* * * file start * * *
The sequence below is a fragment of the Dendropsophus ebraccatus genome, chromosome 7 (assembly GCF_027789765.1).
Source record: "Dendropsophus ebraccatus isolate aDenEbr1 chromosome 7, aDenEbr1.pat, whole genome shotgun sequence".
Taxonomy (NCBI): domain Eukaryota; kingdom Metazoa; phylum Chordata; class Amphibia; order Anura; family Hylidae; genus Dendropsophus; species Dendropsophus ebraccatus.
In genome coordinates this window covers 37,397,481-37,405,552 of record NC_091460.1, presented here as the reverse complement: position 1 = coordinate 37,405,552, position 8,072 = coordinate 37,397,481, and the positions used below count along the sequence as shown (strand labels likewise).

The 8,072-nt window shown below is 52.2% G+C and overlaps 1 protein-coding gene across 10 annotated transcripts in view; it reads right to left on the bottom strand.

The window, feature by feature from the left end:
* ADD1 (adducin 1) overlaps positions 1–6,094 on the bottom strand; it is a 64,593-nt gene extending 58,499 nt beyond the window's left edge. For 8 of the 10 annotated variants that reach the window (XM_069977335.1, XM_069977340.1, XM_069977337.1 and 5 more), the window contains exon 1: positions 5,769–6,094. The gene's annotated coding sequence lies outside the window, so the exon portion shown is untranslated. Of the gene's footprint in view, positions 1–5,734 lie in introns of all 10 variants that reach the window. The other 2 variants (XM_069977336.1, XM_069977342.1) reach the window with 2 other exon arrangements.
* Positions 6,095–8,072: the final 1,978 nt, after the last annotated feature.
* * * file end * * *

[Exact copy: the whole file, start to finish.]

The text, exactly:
The sequence below is a fragment of the Dendropsophus ebraccatus genome, chromosome 7 (assembly GCF_027789765.1).
Source record: "Dendropsophus ebraccatus isolate aDenEbr1 chromosome 7, aDenEbr1.pat, whole genome shotgun sequence".
Taxonomy (NCBI): domain Eukaryota; kingdom Metazoa; phylum Chordata; class Amphibia; order Anura; family Hylidae; genus Dendropsophus; species Dendropsophus ebraccatus.
In genome coordinates this window covers 37,397,481-37,405,552 of record NC_091460.1, presented here as the reverse complement: position 1 = coordinate 37,405,552, position 8,072 = coordinate 37,397,481, and the positions used below count along the sequence as shown (strand labels likewise).

The 8,072-nt window shown below is 52.2% G+C and overlaps 1 protein-coding gene across 10 annotated transcripts in view; it reads right to left on the bottom strand.

The window, feature by feature from the left end:
* ADD1 (adducin 1) overlaps positions 1–6,094 on the bottom strand; it is a 64,593-nt gene extending 58,499 nt beyond the window's left edge. For 8 of the 10 annotated variants that reach the window (XM_069977335.1, XM_069977340.1, XM_069977337.1 and 5 more), the window contains exon 1: positions 5,769–6,094. The gene's annotated coding sequence lies outside the window, so the exon portion shown is untranslated. Of the gene's footprint in view, positions 1–5,734 lie in introns of all 10 variants that reach the window. The other 2 variants (XM_069977336.1, XM_069977342.1) reach the window with 2 other exon arrangements.
* Positions 6,095–8,072: the final 1,978 nt, after the last annotated feature.